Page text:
I like the way this is phrased.
Love to hear your answers on that.
I like the way this is phrased.
Love to hear your answers on that.
More transfer rules changes talk here:
The Division I Council Transfer Working Group suggested in June that the NCAA do away with its “permission to contact” rule, which gives schools unlimited authority to block players from transferring to particular schools.
FanRag Sports’ Jon Rothstein reported Wednesday that the NCAA was considering another idea: letting more transfers play immediately at their new schools. Current NCAA rules require most players to sit out a season after transferring, with that year not counting against their eligibility.
While “nothing is official,” Rothstein wrote that the NCAA could let players with a minimum 2.7 or 2.8 grade-point average transfer without having to sit out. Those changes, he said, would go into effect August 2018.
NCAA spokeswoman Michelle Brutlag Hosick said the report was “premature.”
“Premature” isn’t the same thing as total bullshit, though, is it?
The conclusion heads towards the same cynicism I referenced yesterday.
It’s all terrible PR for the NCAA’s model. The organization’s member schools really don’t want to pay players in revenue-generating sports, and loosening some transfer rules might alleviate some pressure on the entire organization. In addition to looking good, the NCAA could do some good for its players.
Coaches, of course, are freaking out.
“I would not be in favor,” Purdue basketball coach Matt Painter told ESPN of the idea last fall. “It would not allow players to develop and grow as people and players. Any adversity would lead to a transfer and it would just retard their development.”
But there’s another concern, which Painter also acknowledged.
“We would be constantly recruiting and not mentoring the players we have in our program. This would lead to constant poaching and the business of instant gratification instead of growth and development.”
Chaos! Out of control! (By that, they mean, of course, coaches’ control.) But would it?
The lifeblood of any good program will always be the recruitment of high school athletes. The NCAA has strict scholarship limits for every sport. For FBS football, that’s 85 scholarships at a time, with a max of 25 counting toward any given class. Scholarships have trended toward becoming four-year agreements, and lots of offseason transfers come after National Signing Day. There can only be so many slots, even if a coach is ruthless enough to run off tons of his current players.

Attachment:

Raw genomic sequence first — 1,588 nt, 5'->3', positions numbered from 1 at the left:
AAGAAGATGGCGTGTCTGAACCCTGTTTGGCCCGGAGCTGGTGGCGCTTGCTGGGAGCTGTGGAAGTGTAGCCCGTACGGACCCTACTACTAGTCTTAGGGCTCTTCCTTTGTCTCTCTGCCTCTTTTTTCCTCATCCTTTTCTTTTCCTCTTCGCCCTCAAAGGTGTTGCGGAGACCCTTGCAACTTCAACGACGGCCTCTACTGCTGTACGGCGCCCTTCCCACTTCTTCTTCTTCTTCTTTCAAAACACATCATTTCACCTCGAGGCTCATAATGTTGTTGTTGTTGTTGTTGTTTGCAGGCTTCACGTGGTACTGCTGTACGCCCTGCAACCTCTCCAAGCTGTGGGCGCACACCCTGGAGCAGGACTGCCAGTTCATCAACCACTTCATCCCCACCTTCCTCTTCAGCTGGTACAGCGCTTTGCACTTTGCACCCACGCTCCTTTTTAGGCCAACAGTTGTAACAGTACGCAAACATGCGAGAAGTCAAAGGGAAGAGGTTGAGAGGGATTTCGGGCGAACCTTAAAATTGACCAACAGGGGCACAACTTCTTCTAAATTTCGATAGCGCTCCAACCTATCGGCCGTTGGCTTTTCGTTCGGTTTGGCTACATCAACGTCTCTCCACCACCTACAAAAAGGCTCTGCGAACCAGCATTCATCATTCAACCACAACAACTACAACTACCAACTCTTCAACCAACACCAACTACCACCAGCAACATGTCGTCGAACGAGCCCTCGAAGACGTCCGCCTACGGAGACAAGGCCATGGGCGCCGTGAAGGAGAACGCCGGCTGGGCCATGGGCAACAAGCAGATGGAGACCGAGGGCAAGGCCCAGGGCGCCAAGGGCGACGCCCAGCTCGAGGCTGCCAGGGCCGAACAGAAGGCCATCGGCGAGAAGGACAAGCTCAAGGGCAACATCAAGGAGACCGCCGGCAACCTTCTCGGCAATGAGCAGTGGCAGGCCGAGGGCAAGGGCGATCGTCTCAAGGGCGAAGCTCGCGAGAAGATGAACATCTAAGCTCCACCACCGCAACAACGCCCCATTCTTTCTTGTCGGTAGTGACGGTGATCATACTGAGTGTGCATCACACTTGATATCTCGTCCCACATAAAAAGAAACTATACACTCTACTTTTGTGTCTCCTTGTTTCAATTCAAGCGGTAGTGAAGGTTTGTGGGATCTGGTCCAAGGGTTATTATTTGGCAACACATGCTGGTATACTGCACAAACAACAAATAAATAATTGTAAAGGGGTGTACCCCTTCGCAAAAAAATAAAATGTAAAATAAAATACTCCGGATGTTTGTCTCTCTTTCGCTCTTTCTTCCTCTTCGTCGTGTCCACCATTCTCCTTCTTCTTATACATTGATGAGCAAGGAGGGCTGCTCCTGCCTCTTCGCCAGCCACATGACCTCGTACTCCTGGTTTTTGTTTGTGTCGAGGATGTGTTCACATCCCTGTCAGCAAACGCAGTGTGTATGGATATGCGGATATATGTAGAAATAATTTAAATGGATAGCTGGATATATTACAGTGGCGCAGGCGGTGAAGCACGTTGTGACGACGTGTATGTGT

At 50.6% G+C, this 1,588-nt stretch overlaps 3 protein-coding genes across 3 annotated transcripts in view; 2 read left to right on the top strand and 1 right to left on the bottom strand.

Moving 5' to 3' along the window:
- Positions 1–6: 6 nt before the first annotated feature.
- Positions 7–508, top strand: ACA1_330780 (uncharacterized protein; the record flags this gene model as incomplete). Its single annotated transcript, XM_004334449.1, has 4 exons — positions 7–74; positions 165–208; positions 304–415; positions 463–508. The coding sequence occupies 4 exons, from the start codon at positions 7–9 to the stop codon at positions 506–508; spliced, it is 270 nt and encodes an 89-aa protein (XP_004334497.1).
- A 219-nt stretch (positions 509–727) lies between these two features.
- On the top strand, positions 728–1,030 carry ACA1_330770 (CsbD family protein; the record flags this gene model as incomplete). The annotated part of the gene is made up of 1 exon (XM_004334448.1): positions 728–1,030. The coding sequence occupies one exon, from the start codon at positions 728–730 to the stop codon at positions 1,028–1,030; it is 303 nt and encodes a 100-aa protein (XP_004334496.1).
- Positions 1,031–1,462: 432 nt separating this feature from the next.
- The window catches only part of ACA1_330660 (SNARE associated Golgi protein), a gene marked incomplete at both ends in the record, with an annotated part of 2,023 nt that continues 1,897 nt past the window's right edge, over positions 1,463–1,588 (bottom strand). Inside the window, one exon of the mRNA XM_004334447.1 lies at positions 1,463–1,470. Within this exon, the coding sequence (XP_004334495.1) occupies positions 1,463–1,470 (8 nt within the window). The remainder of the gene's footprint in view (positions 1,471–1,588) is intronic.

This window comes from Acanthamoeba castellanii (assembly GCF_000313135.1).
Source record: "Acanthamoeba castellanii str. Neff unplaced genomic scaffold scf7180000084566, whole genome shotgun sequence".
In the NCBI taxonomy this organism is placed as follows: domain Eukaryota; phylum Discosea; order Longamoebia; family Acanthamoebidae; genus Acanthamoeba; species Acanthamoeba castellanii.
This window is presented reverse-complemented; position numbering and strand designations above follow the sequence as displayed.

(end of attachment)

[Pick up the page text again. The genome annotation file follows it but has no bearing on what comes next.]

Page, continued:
The residence rule is a barrier to transfers. Removing it would lead to more. But predictions of a free-for-all seem to miss that other NCAA rules still exist. Conferences can make their own policies that go further than whatever the NCAA says.
Coaches and administrators can leave jobs whenever they want, even if they have contracts that run into the future. Ordinary students can transfer whenever they want and immediately join whichever extracurricular activities they want. Athletes are the only ones who face these rules.
It’s easy to focus on the kids who blossom at a lesser setting and desire a higher profile place to show their skills… and let’s remember for those of you who insist that one of the great benefits of college is the chance to prepare for a big payday with the NFL, that it’s far more likely to happen at an Alabama than it is at a Jacksonville State. But, speaking of Alabama, let’s also remember how many kids are spit out there every year in the name of roster management. Why should they have to sit out another year?
Bottom line, I don’t think the NCAA has a coherent thought about this right now, except for trying to look better in the face of an increasingly indefensible amateurism protocol. But greater player freedom? In the immortal words of Kirby Smart, if it benefits the student-athlete, then obviously I’m for it.
… that one day Georgia will sign a massive lineman with more vowels than consonants in his name who hails from the South Pacific.